Behind Positive Impressions
her days in Dhaka,
Mary Ann Peters leaves behind a legacy of love
is suave, sophisticated and sincere. The departing US ambassador
to Dhaka, Mary Ann Peters, is perhaps unlike many others
preceding her in this vocation. While representing the US
among 130 million Bangladeshis since September 2000, she
made it a mission to know as much of the people as any enterprising
foreign envoy would.
traveled from Teknaf to Tatulia, dined bhuna fish and rasgollah,
and befriended many to live with the legacy of her love,
cordiality and candour for years to come.
the length and breadth of our social contours, Peters became
from an envoy to a lover of our mainstream chores: attending
local parties with local friends, bemusing with the ambience,
hiking in the far flung and participating in matters of
bilateral interests with a touch of closeness.
“ I will shed tears while flying out of Dhaka,” she said
not being emotionally soaked as the editor and publisher
(Mahfuz Anam) and senior assistant editor
(M. Shahidul Islam) of The Daily Star met
with her on July 8 for a chat meant to be informal, personal
and devoid of hard-hitting political conundrums.
of days like 9/11, experiences of the 2001 general election,
visit of Jimmy Carter, Colin Powel and her parents and family
members to Dhaka were woven into a lucid narrative as she
responded to every question through a parlor- like exchange
recollected how-- exactly a year after she arrived in Dhaka--the
Twin towers got blown off in New York the Pentagon was hit
by suicidal terrorists and the general election in Bangladesh
enticed a voter turnover 'enviable to US'.
wish the turnout in my country were as good', she lamented.
struck you most about life in Dhaka, we asked? She
sighed and then narrated with graphic details of the hour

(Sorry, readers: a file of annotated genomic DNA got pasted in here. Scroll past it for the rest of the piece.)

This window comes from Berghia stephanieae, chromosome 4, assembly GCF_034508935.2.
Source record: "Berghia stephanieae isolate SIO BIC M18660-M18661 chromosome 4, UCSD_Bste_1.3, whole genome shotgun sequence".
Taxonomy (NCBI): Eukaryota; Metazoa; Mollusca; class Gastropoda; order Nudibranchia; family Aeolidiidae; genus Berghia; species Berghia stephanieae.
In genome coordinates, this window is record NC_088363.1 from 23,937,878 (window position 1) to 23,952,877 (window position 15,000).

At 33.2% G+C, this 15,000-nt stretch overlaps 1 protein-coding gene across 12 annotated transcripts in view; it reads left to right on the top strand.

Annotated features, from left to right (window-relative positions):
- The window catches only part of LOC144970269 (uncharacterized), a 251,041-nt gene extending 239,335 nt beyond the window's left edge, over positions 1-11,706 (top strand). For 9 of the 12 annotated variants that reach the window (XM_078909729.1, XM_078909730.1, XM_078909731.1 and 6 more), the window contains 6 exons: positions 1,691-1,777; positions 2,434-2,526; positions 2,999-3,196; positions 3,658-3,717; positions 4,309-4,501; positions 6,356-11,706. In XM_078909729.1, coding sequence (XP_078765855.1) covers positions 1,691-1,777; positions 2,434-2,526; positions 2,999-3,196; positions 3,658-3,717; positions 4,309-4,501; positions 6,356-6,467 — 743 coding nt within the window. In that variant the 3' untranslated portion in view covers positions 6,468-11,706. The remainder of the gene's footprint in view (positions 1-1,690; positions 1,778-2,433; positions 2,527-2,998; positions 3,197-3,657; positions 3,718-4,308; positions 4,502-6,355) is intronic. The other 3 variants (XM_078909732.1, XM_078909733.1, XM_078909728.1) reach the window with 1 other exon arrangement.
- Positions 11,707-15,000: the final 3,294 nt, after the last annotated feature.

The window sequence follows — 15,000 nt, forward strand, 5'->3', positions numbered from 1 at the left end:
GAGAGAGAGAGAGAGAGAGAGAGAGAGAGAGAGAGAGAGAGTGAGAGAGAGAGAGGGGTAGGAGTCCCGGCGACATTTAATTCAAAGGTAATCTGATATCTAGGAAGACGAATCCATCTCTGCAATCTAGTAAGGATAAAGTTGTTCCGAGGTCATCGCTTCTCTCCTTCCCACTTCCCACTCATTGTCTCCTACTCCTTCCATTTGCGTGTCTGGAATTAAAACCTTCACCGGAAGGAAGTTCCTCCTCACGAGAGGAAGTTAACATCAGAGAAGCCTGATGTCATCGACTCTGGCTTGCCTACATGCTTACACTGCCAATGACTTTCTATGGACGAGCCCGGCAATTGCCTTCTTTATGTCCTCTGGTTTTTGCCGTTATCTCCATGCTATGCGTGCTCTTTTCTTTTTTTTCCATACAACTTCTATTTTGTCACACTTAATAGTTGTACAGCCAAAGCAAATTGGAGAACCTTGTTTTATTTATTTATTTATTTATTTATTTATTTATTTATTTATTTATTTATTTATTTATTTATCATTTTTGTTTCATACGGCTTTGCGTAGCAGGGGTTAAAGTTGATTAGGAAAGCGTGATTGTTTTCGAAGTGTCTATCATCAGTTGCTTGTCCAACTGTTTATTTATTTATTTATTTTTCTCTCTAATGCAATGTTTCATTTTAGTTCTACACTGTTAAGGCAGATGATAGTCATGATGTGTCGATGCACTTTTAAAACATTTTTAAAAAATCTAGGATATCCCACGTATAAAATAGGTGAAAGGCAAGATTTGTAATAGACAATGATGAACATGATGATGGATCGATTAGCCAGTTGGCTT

immediately preceding the breaking of fasting during Ramadan.
Before iftari, those street vendors, jilapis, waiting (laugh),
....... Count down. I enjoyed those half an hour”.
Star and Peters conversed over the ups and downs of Her
Excellency as she so popularly discharged her assignments
in Dhaka at one of the most volatile times in the US and
global history. She complained of no trouble in the post
9/11 turbulence. “ We didn't have to close our mission as
was done in many countries.”
assured her in the beginning that the interview would be
an informal one, matters political not being our focus.
Peters did not fail to remind us of her deep appreciation
for our tale of successes in eradicating polio, enhancing
female literacy, and successes in a number of other socio-economic
It sounds flat, but we really did broaden relationships”.
Bilateral relationship is much better today in the economic,
military and social fields," she claimed.
Peter recalls how three years before her arrival, she had
had the inkling of this posting while being the deputy chief
of mission at US embassy in Ottawa.
hearing the scoop, I did make my view known that I would
like to be an ambassador to Bangladesh”, she said.
is a big country...130 million people'. As well, “there
is a good American School here”. Myself and Tim (husband)
knew things about Dhaka. The American school was an ideal
place for Tim who teaches. We always heard that the people